In fact, remember when you’re choosing your hotel that a lower per night fee might be offset by taxi costs to get to the interesting things. Unless you’re renting a car, we highly recommend choosing a hotel near the center of the action when possible. It makes everything easier and it’s generally fun to be in the thick of it. It’s nice to be within walking distance of local restaurants and street food, as well. (Of course, if you’re distinctly looking for peace and quiet, this might not be the way to go.)
Once you’ve determined your budget, add 20%. This will let you stay relaxed when you have to cover those unexpected things, good and not-so-good, that are bound to come up.
I’m going to pitch our FREE eBook: How to Save Money for Travel – on Almost ANY Budget! again, for people that need to save up for this trip. I mean, it’s a free eBook, and full of good, real advice and things we did ourselves. No catch. We’ll send it right to your inbox, (just click on the link).
Oh, and whatever you do, make sure you include travel insurance in your budget. Good policies cover trip interruption, medical evacuation, and much more. You can check to see what kind of protections your credit card company might offer, but make sure you’re covered. One mishap may or may not ruin your trip, but don’t risk a major financial setback. Whatever the cost, it’s worth it. If you can’t afford travel insurance, you can’t afford to travel.
Make a Packing/To Do List
Part 2 of our Travel Tips series is going to cover this topic thoroughly. Coming soon.
However, definitely have a list. We recommend keeping it on your phone so you can add things the moment you think of them. Never say, I’ll remember that. It’s a lie. You’ve got too many things on your mind when you’re planning for a trip and if you don’t write it down, you’re going to forget something. So write it down!
Get Your Documents in Order
Having your travel paperwork at your fingertips will make your life soooo much easier.
There are a few ways you can do this, most involve apps. First, let’s take a quick look at the things you’ll need a little more in depth.
Passport – Almost every country requires you to have 6 months of validity past your travel dates, so make sure your passport isn’t about to expire. If you need to apply for one, do it as soon as you can in case there are delays, or you need it to get your visa. Yes, you can rush a passport, but it costs a lot more money that way. SCAN YOUR PASSPORT and email it to yourself. Also make several photocopies to carry with you, they can come in handy in a lot of ways.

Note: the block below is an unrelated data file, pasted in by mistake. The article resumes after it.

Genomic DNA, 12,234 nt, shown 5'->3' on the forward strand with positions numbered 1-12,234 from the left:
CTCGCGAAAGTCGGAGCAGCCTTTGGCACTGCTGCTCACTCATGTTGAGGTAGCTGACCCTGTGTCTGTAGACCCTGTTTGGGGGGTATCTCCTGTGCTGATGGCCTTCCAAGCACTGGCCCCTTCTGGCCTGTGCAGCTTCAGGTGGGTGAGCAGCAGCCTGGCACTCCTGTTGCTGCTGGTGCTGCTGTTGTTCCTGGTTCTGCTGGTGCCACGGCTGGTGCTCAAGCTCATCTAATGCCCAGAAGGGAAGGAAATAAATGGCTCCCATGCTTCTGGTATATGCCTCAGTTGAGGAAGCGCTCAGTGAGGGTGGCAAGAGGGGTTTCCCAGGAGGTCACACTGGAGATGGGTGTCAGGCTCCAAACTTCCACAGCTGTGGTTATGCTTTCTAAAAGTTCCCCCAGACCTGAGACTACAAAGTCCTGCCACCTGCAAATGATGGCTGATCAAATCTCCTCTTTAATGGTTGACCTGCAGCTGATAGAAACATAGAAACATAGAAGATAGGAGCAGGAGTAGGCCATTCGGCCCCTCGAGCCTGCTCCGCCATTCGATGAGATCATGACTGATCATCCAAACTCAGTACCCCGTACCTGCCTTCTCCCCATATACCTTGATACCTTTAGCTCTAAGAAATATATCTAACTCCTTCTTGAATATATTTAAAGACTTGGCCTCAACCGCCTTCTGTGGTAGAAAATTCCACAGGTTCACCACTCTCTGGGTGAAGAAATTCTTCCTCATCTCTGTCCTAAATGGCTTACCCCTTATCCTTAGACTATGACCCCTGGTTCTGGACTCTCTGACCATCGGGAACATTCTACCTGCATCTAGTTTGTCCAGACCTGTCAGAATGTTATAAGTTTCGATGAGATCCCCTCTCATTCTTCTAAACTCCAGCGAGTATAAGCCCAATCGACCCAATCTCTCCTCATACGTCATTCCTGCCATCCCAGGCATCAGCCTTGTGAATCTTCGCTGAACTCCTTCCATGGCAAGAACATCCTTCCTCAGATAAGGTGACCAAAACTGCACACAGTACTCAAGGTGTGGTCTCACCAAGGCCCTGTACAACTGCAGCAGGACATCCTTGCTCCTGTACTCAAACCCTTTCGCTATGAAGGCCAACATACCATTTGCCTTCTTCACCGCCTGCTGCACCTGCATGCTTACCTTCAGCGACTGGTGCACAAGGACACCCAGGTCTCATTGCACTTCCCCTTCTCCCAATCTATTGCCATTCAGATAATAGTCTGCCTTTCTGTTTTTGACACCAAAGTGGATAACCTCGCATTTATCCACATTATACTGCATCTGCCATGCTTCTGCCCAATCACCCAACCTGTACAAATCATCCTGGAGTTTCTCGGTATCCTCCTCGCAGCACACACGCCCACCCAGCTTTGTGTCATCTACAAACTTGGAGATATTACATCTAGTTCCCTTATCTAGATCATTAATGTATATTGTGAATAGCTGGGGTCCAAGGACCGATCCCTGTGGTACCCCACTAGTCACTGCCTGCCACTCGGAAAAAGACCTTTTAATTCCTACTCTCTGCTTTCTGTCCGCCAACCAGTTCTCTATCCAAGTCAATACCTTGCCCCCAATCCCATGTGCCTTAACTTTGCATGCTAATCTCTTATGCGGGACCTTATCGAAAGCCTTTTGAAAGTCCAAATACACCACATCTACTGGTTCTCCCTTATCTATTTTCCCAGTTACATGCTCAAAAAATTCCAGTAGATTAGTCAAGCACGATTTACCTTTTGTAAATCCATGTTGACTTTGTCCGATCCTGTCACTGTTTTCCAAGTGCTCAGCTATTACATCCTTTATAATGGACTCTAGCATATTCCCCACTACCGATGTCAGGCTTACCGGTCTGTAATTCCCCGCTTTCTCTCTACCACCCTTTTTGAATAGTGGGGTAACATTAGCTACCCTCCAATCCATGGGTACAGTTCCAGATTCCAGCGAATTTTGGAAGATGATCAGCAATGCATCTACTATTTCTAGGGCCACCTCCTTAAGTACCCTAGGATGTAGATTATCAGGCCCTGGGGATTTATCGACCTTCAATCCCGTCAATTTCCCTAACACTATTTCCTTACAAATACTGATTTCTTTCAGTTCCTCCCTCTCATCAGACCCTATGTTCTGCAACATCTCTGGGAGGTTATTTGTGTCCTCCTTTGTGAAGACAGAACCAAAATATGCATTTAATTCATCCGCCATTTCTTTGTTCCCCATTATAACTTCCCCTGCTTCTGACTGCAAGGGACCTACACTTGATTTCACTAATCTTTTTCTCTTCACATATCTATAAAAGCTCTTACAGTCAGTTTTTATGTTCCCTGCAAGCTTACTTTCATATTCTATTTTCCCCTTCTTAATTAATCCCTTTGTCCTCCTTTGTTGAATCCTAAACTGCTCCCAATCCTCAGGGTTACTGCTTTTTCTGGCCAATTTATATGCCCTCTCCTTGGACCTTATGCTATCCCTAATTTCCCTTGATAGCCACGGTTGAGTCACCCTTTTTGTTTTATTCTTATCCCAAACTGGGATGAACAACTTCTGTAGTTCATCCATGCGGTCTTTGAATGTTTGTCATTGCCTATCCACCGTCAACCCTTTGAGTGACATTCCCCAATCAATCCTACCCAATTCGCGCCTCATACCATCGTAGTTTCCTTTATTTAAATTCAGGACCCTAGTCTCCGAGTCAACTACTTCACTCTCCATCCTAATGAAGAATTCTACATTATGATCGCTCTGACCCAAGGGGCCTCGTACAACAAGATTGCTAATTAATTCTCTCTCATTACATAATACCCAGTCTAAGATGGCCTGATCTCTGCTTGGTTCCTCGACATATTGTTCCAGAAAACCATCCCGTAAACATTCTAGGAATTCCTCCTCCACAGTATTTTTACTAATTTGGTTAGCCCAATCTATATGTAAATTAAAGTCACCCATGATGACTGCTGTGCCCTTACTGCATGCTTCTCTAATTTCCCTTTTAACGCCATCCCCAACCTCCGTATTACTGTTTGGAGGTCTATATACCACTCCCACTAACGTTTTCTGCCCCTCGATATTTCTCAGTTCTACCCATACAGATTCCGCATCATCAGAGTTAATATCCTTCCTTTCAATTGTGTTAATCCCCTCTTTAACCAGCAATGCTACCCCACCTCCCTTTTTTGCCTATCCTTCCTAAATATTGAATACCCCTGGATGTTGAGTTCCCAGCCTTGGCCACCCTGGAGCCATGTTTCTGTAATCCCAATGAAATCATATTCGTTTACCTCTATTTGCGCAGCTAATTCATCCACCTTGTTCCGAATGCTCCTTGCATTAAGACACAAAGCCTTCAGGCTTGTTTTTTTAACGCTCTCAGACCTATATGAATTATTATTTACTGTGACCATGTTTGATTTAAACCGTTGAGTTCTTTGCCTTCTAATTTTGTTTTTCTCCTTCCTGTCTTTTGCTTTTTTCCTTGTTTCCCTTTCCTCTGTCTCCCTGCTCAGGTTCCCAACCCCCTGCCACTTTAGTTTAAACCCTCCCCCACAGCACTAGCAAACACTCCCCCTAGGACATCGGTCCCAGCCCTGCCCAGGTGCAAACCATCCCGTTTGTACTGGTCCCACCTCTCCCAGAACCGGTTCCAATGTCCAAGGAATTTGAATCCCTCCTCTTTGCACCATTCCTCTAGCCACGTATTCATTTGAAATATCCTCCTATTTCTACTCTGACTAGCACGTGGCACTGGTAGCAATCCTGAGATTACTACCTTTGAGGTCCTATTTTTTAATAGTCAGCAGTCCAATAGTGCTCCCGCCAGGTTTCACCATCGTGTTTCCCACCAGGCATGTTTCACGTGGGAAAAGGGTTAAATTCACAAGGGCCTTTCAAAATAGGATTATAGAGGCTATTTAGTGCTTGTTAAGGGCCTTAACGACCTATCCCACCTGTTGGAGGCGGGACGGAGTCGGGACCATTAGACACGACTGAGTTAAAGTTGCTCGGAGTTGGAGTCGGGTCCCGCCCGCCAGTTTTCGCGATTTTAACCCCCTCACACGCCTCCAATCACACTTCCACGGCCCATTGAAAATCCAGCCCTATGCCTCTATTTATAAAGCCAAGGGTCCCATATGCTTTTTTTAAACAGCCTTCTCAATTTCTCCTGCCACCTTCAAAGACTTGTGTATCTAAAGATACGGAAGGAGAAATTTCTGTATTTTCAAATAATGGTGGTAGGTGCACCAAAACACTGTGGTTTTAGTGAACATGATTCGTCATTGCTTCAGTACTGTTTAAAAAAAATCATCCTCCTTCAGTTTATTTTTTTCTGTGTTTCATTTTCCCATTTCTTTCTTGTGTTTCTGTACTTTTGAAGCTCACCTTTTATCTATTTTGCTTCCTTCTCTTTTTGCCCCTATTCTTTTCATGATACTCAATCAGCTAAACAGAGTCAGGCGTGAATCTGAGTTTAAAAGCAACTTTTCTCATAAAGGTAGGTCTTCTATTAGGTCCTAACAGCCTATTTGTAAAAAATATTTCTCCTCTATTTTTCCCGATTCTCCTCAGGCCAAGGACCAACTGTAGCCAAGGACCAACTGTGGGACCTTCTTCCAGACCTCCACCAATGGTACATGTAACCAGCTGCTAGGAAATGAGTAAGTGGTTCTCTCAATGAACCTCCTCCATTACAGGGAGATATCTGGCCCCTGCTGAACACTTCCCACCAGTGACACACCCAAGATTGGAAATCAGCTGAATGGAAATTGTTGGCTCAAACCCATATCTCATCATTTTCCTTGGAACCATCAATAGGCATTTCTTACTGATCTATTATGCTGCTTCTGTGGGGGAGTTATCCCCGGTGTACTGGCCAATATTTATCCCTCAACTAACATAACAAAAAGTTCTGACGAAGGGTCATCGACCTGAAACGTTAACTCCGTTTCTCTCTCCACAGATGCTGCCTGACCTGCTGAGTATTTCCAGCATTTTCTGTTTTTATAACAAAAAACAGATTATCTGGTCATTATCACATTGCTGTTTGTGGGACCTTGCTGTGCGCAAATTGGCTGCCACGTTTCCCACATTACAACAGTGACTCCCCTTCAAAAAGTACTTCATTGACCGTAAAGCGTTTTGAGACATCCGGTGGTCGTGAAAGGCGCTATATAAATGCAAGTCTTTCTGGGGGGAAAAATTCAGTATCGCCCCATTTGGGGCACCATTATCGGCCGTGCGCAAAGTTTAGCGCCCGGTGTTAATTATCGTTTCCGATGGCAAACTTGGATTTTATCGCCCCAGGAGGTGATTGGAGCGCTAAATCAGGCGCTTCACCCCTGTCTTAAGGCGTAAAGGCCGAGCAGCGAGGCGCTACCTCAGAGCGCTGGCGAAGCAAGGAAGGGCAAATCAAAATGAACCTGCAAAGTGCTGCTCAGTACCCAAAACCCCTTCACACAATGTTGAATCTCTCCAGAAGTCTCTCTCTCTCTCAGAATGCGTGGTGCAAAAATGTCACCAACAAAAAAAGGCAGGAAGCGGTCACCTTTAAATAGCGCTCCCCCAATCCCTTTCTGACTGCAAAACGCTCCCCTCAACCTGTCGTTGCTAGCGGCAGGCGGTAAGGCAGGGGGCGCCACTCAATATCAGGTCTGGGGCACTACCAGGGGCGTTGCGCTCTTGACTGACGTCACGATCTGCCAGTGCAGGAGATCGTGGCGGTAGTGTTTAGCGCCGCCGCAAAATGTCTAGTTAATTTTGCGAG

Visas – The best way to get current visa information is to go to the immigration page of the country you’re going to visit. They’ll tell you everything you need about getting your visa. If you’re having trouble finding that page, check your home country’s State Dept. In the US, make sure you’re on a .gov site. Be careful that you’re not on a third-party visa site. It’s true, they’ll give you correct document information, but they’ll also charge you extra should you choose to use their services. We’re not dissing these services, but you rarely need them.
*Note: Some countries can be especially difficult to obtain visas for, and some are just slow. Don’t put this off until the last minute. At the very least, research their requirements as soon as you decide on the destination and leave plenty of time to get this bit of paperwork done.
ATM/Credit Cards – Call your bank and check what their foreign transaction and ATM fees are, and whether they have any branches in the country you’re visiting. Foreign withdrawal and transaction fees can be outrageous. We highly recommend finding a bank, like Aspiration or Radius, that don’t charge ATM fees. These two banks, and there are others, even reimburse any fees imposed by other banks’ ATM’s. Keeping your travel funds in an online bank like this only makes sense if you do any foreign travel.
Vaccinations – In some locations you’ll need a Yellow Fever Certificate. You need at least 10 days between the shot and your arrival (though check country requirements). The good news is that you only have to get this shot once in your lifetime. The WHO no longer requires a booster every 10 years.
As far as other vaccinations, you’ll need to refer to information for each location. If you can, talk to your doctor about which vaccinations are wise, or necessary. Some come as ‘recommended’ but are expensive and obscure. If your doctor can’t help, there are travel clinics; though they tend to be expensive, they’re sometimes necessary.
You can also try some pharmacies (like the ones in Costco (US)) that work with online travel advisors. You fill out information about your trip, pay a fee to the advisory medical website, and they send you a report of what they recommend. Then, you can get your vaccinations from Costco which is usually reasonably priced, and you don’t need to be a member.
*Note: Some people traveling to Southeast Asia wait and get their vaccinations on arrival somewhere like Bangkok because it can be much cheaper. This is a good question to search for in a Facebook travel group.
Domestic and International Travel
Airline Tickets – Surprisingly, we’re not going to try and give you a bunch of cheap airline ticket buying tips. There are a ton of sites that do that better than we can. Sure, we’ve bought plenty of air tickets, but usually on short notice, with very small local carriers (one still hand-wrote their boarding passes), and no consistency with companies for upgrades and frequent-flyer miles. Just make sure you read airline reviews before booking. Sometimes the one that appears cheapest is more of a nightmare than the savings are worth, or they’re no savings at all after add-ons.
Boarding Passes – Honestly, we hardly use paper for this process anymore. We never show up to the airport with anything but the information on my phone, and the reservation agents are all used to it. We only ever have paper if they hand it to us. So don’t worry about printing out your tickets or boarding passes. We’ll give you some tips for different ways to sort this info on your phone.